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1. The Paris attacks were not, to our current knowledge, planned on a Playstation 4. That rumor seems to have originated with some bad reporting over at Forbes, where gaming contributor Paul Tassi claimed (a) that Belgian officials believed ISIS used PS4s to communicate and that (b) a console was found in this weekend’s raids.

 

2. The Eiffel Tower did not go dark in honor of Paris victims. Several reporters and news organizations, most of them not local to France, tweeted heart-wrenching photos of the dark Eiffel Tower on Friday night: It had, they claimed, gone dark “in memory of the victims of the terrorist attack.

 

3. The Calais refugee camp wasn’t torched in retaliation for the attacks. Shortly after the violence in Paris, another incident broke out to the north: A fire tore through “the Jungle,” a giant refugee camp in Calais, not far from the Belgian border. In its aftermath, some Twitter users shared pictures of the flames and claimed the camp had been sent ablaze in revenge.

 

4. This Sikh man was not one of the Paris attackers. But several news outlets reported that he was, after a smiling selfie of Veerender Jubbal — Photoshopped to include a copy of the Koran and a suicide vest — began making the Twitter rounds. Jubbal, who is neither Muslim nor European (“[I] am a Sikh dude with a turban. Live in Canada,” he wrote), believes he’s being targeted by Gamergate, of whom he’s been critical.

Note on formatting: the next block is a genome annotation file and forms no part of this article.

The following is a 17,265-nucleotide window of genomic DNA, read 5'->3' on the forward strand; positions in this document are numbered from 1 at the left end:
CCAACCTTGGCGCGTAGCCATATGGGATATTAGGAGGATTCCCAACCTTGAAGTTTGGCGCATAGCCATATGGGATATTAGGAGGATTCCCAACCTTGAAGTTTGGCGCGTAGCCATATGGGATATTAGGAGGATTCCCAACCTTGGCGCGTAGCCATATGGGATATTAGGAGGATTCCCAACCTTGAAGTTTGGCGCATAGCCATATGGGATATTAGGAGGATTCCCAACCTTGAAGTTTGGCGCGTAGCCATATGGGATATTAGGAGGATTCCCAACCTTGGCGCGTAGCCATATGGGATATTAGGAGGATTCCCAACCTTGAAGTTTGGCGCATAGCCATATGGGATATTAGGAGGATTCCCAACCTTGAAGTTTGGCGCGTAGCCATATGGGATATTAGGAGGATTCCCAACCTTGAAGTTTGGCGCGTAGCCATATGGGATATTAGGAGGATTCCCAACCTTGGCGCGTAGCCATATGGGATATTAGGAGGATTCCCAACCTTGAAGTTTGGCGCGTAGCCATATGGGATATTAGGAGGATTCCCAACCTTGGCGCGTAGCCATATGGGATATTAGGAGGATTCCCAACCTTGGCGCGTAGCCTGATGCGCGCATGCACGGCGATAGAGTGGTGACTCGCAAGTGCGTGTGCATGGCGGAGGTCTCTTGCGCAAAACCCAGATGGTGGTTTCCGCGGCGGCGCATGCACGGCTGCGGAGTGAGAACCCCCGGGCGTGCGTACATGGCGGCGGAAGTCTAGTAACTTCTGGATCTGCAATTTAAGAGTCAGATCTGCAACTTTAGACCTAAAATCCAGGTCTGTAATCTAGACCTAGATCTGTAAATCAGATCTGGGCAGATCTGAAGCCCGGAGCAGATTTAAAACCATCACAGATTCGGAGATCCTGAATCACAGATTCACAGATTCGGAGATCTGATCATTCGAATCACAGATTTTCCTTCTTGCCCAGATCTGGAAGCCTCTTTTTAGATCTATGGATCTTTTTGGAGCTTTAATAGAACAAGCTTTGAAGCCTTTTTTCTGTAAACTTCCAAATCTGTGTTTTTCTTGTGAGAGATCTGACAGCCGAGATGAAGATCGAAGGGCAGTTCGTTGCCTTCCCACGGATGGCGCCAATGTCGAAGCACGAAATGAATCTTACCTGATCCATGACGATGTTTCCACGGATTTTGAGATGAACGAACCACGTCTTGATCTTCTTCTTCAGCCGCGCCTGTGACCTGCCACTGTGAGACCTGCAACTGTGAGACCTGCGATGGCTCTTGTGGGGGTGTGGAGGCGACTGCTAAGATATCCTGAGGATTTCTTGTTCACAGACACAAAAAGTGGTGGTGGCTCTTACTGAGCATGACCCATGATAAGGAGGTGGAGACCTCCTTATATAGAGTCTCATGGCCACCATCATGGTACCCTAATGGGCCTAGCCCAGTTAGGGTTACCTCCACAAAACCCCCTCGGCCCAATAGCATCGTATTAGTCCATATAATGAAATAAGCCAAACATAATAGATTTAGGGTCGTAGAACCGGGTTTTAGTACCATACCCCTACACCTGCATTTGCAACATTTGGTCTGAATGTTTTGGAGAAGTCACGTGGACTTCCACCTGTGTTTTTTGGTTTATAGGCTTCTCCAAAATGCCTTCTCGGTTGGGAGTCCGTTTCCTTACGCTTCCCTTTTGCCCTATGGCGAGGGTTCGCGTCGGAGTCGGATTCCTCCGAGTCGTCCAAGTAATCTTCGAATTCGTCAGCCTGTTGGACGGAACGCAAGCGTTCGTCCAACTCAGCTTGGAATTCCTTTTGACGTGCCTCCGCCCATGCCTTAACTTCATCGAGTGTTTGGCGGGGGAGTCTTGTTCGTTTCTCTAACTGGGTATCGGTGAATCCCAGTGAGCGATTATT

5. ‘Battlefield 3′ did not predict the attacks. “Comrades,” the sixth mission in the first-person shooter “Battlefield 3,” occurs at an inauspicious place and time: At Paris’ Euronext exchange on Nov. 13, 2014. Apart from the day of the month and the city, there’s little else in common between “Battlefield” and Friday’s events.

 

6. A Twitter account called @PZBooks did not predict them, either. On Nov. 11, two days before the attacks, the Twitter bot @PZBooks sent an ominous tweet: “Death toll from Paris terror attack rises to at least 120.” That would be very creepy and inexplicable, if it wasn’t a semi-inevitable consequence of how @PZBooks works.

 

 

7. Parisians at the Place de la Republique did not hold a sign saying “Not Afraid.” That image, while real, was taken in January by the journalist Sruthi Gottipati; it was tweeted Friday by the political scientist Ian Bremmer, who gave no indication that it was from earlier in the year., 2015

 

8. Donald Trump did not tweet that that the tragedy “took place in one of the toughest gun control countries in the world.” Well, he did — but he did it almost 11 months ago, shortly after the attacks on Charlie Hebdo.

 

 

9. “Crisis actors” from Sandy Hook, Boston and Oregon were not at the scene of the Paris attack. The pernicious and ever-growing myth of the “Sandy Hook girl” is only proof of the fact that, if you comb through enough news photos, you’ll eventually find a thin brunette. As the Washington Post has written before, these women are demonstrably, identifiably different people — not that that’s soothed hardcore conspiracy theorists.

 

http://www.independent.co.uk/news/world/europe/paris-terror-10-internet-hoaxes-about-the-attacks-debunked-a6738331.html